the cultural dimension of power distance tends to address policy issues and post news
regarding political figures and government officials on the Web' (Jing, 2008).
In the US, great attempts are often made to reach across cultural boundaries, in order
to gain greater insight, develop friendships, partnerships and for a variety of reasons.
Typically the first step taken is to learn a language. As a so-called melting pot of many
different ethnic backgrounds, the US provides an opportunity for every citizen to learn
more about the cultural backgrounds of others. However, what usually occurs is active
exclusion of those who look or act different, whether in schools, the workplace and even
in places of worship. Personal or individual views of how one perceives his or her own
acceptance of other cultures is often skewed.
In a study of computer moderated communications(CMC) versus face to face (FTF)
communications, between North American and East Asian college students, 'East Asian
and North American college students tend to display greater self-disclosure in CMC as
compared to FTF interactions' (Yum & Hara, 1996). The basis for this phenomenon is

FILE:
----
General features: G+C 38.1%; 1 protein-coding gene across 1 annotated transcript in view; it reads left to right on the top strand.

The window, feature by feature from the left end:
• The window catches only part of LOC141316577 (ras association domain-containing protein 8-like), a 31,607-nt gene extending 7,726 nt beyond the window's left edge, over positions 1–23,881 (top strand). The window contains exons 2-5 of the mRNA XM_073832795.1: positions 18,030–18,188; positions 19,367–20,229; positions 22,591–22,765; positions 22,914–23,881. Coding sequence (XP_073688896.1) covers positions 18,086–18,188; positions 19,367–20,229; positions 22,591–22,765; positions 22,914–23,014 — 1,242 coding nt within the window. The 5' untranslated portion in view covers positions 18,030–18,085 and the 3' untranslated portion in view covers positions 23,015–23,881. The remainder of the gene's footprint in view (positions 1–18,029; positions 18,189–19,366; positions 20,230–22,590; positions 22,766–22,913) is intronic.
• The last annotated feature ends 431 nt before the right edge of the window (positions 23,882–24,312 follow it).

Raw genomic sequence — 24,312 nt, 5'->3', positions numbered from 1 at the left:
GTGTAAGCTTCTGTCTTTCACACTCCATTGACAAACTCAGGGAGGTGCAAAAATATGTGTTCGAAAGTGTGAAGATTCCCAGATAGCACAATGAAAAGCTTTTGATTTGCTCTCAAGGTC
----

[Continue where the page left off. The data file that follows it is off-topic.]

explained by students as the low risk factor of involvement. However, East Asian
students were not perceived as self-disclosing by American students, as much as by
themselves. This represents a difference in cultural values. To East Asian students, any
type of self disclosure may be considered more risky than to American students, even if
in an online environment. Cultural values are evident here. Other cultures can behave
more private and self-contained.
This may explain why those who look or act different, are shunned in many settings.
and Hara, K. 2005. Computer-mediated relationship development: A cross-cultural comparison. Journal of Computer-Mediated Communication, 11(1). Available from http://jcmc.indiana.edu/vol11/issue1/yum.html [Accessed 26 October 2008]
Schnell, J. 1990. A Comparison of Faculty Dominance in US and South African Classrooms as it Related to Cross Cultural Relations. pp 3-19. Available from http://eric.ed.gov/ERICDocs/data/ericdocs2sql/content_storage_01/0000019b/80/20/7a/af.pdf [Accessed 27 October 2008]